June 15, 2011
A coalition of religious and secular organizations advocating to end the harm caused to gay, lesbian, bisexual and transgender youth by religion-based bigotry met Wednesday in a historic meeting with the president of the Southern Baptist Convention in Phoenix, Ariz. It was the first time any LGBT advocacy organization, much less five different groups, has ever sat down with the head of the Southern Baptist Convention.
Prior to the meeting, the group staged a "teach-in" at the SBC's annual convention at which it asked the nation's largest Protestant denomination for an apology for the harm caused by church teaching that justifies and promotes prejudice and condemnation toward LGBT individuals.
SBC President Bryant Wright told an 18-year-old member of the group who had been rejected by his father, a Southern Baptist music minister, that the boy's father was wrong.
Ben Alley, 18, of Marshalltown, Iowa, was introduced to Wright in the meeting as someone who would not be spending this coming Father's Day with his family because his father had rejected him because of his sexual orientation.
"I want to tell you your father was wrong," Wright told Alley.
The groups represented at the meeting were the national groups of Faith in America, Truth Wins Out, Association of Welcoming and Affirming Baptist, and the Phoenix-based group HERO.
During the meeting, the coalition confronted Wright with the psychological harm caused by the SBC's official support of "ex-gay" ministries, which seek to turn a gay person heterosexual through prayer. Such attempts at sexual conversion are rejected by all respected medical and mental health organizations.
"Each day I have to pick up the pieces of people with shattered lives and broken families as a result of your failed 'ex-gay' programs," Truth Wins Out's Executive Director Wayne Besen told Wright at the meeting. "How many people will have to be harmed before the Southern Baptist Convention stops supporting 'ex-gay' programs that don't work?"
Robin Lunn, executive director of the Association of Welcoming and Affirming Baptists, told Wright that many Baptist from all stripes are ashamed of the harm being caused by the SBC's teachings. Lunn said that AWAB receives the churches that have disfellowshipped for being welcoming and affirming of LGBTor standing against religion-based bigotry's harm.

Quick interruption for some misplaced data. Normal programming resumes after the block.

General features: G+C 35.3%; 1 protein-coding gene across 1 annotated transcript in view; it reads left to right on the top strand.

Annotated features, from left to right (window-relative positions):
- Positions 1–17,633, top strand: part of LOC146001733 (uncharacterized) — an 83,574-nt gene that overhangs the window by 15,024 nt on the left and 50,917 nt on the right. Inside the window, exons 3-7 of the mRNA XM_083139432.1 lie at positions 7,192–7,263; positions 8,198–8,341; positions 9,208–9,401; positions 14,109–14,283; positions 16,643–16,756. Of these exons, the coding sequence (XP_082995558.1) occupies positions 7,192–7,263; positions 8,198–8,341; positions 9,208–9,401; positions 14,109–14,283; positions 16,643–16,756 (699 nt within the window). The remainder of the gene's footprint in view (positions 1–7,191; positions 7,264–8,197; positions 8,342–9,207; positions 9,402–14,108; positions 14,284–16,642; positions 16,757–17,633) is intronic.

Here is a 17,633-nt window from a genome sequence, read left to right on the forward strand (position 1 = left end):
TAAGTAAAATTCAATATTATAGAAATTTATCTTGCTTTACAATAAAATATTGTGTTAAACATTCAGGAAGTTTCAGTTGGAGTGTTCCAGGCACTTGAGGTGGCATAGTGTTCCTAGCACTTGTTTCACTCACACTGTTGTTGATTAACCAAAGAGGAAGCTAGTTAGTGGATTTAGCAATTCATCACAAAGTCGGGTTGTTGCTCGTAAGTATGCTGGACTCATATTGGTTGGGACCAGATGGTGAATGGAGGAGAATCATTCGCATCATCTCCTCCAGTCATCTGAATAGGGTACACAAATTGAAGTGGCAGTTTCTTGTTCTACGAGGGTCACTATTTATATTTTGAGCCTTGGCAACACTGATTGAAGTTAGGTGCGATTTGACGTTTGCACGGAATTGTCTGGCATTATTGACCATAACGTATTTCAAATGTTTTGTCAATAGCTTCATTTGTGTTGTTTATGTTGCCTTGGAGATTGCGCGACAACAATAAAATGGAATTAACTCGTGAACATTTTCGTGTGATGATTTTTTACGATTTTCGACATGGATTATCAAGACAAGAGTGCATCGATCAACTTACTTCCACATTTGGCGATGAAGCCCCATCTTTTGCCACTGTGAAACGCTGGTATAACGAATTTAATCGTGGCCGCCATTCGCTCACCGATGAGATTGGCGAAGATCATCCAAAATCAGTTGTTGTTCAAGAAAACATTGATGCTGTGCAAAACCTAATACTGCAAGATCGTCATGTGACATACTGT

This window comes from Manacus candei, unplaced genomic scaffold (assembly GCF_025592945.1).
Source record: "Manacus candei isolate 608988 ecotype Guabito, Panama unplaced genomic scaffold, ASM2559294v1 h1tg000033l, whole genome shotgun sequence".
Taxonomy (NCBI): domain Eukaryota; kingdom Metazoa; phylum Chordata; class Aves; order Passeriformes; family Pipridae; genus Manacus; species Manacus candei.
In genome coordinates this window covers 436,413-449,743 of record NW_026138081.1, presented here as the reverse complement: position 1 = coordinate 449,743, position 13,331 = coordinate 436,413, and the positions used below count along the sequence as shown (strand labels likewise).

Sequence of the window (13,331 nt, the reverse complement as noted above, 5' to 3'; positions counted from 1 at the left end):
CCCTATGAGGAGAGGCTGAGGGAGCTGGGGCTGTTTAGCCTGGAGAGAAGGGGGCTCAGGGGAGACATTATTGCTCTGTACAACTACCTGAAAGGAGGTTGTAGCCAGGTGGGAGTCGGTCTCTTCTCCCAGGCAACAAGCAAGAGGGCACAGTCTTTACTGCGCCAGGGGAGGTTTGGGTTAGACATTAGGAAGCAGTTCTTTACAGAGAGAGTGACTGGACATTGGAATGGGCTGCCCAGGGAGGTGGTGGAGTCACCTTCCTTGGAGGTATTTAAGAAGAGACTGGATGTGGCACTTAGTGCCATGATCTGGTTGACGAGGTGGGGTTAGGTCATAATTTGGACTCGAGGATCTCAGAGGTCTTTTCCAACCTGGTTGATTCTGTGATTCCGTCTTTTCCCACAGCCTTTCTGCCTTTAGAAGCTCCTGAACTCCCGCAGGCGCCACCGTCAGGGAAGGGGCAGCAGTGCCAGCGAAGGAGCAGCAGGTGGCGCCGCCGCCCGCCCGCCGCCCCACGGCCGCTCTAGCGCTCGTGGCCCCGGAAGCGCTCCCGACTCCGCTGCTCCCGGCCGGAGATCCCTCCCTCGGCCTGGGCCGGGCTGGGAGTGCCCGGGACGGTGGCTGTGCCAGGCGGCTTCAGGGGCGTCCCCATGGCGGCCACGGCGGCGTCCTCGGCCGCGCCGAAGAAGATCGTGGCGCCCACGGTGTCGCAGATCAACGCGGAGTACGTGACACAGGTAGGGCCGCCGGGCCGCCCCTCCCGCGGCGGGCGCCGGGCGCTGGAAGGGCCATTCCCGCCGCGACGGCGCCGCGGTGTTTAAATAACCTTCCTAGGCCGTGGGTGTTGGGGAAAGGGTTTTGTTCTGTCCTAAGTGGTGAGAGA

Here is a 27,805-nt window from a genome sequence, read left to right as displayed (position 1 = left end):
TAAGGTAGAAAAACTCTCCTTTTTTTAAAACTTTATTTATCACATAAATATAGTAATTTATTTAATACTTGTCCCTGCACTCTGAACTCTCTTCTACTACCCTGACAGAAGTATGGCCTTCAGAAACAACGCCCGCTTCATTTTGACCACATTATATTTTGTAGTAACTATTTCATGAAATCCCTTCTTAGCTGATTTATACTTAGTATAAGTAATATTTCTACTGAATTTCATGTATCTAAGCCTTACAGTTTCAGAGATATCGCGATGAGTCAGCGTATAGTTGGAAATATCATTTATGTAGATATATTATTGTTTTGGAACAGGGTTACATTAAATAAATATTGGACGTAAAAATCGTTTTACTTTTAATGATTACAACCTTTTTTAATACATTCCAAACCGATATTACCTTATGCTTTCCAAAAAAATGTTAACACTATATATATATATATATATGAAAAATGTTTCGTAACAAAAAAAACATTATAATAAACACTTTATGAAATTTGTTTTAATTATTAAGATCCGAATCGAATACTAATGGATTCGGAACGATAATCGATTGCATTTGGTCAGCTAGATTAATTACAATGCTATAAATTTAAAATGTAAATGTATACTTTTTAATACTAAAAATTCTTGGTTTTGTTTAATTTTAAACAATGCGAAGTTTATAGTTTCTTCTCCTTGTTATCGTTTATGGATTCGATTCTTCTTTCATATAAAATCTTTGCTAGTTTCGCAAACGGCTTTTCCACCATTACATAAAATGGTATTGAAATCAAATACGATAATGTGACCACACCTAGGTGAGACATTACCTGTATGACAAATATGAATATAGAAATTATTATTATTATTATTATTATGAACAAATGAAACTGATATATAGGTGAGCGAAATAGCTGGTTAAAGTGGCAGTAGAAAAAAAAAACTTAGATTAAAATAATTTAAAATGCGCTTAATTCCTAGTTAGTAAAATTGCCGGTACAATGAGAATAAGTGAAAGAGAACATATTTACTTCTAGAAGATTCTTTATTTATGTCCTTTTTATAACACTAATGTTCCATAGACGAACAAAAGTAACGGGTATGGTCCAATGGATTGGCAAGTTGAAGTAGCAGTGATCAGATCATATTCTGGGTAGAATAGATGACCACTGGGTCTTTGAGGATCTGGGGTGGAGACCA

"We're talking about biblical interpretation and the power of scripture," said Lunn. "It seems to me that the moment exists right now as a time for us to begin to have humble honest dialogue across these differences.
Wright told the group that the Southern Baptist Convention believes homosexuality is a sinful behavior but does not hate gay or lesbian people. "People commit adultery," he said."We don't hate adulterers.
"All through the Word is teaching about sexual purity for God's people. That's true whether it is heterosexual sex or homosexual sex we just feel like from our understanding of scripture that that is taught in the old and the new covenant. I realize that is contrary to what you are thinking on this particular issue. I certainly realize that. But as followers of Christ, it would be very difficult for us to betray our faith by ignoring what God's word says."
Mitchell Gold, founder of Faith in America, told Wright that the church had been wrong in the past when it misused church teaching to justify and promote slavery and segregation and that he hoped the SBC would examine how it is wrongly using biblical interpretation to justify harm toward LGBT people, especially youth.
"I'm a little older than some in this room. I just turned 60. I can remember during the 1960s hearing similar words justifying positions against integration or justifying negative attitude toward black people," Gold said. I think what we are saying is that you recognized you were wrong and apologized for it.
"There is an enormous amount of harm being caused to people. I respect that you say you are not preaching hate. But when you are a 14-year-old kid and you're a sinner and an abomination because of the way God created you, it's devastating to you. That's why kids jump of bridges. That's why the high suicide rate among LGBT people.
"That's why we're coming to you calmly and saying that we really want this to maybe open up a thought process to rethink. I understand what you are saying that you only have the scripture to go by. But you've had the scripture for a long time and it is not always interpreted in a way that is kind to other human beings."
Brent Childers, executive director of Faith in America, said that he hoped the Southern Baptist Convention would discourage pastors from advising parents that they should kick their gay kids out of the home.
Wright, whose own son was present at the meeting, said he would still love his son if his son was gay but still could not accept his son's homosexuality as normal and would still believe it is incompatible with Christian teaching.
Childers told Wright that Ben Alley had not had a relationship with anyone at the time he felt he must leave his home to escape the constant condemnation. "There was no sin of sexual impurity in his life. But yet, here he is today without a family this Father's Day because of what the church teaches.
Childers said he hoped the Southern Baptist Convention would urge its pastors not to encourage parents to reject their own children because of their sexual orientation.
Attending the meeting were Gold; Childers; Lunn; Besen; Alley; Dr. Jack McKinney, a former Southern Baptist minister; Rev. Dr. Anthony Spearman, an AME pastor and chair of the religious affairs committee of the North Carolina chapter of the NAACP; Brad Wishon and Jimmie Gruender, both with the Phoenix chapter of Human Equal Rights Organizer (HERO), which coordinated volunteers and assisted in setting up the meeting with Wright.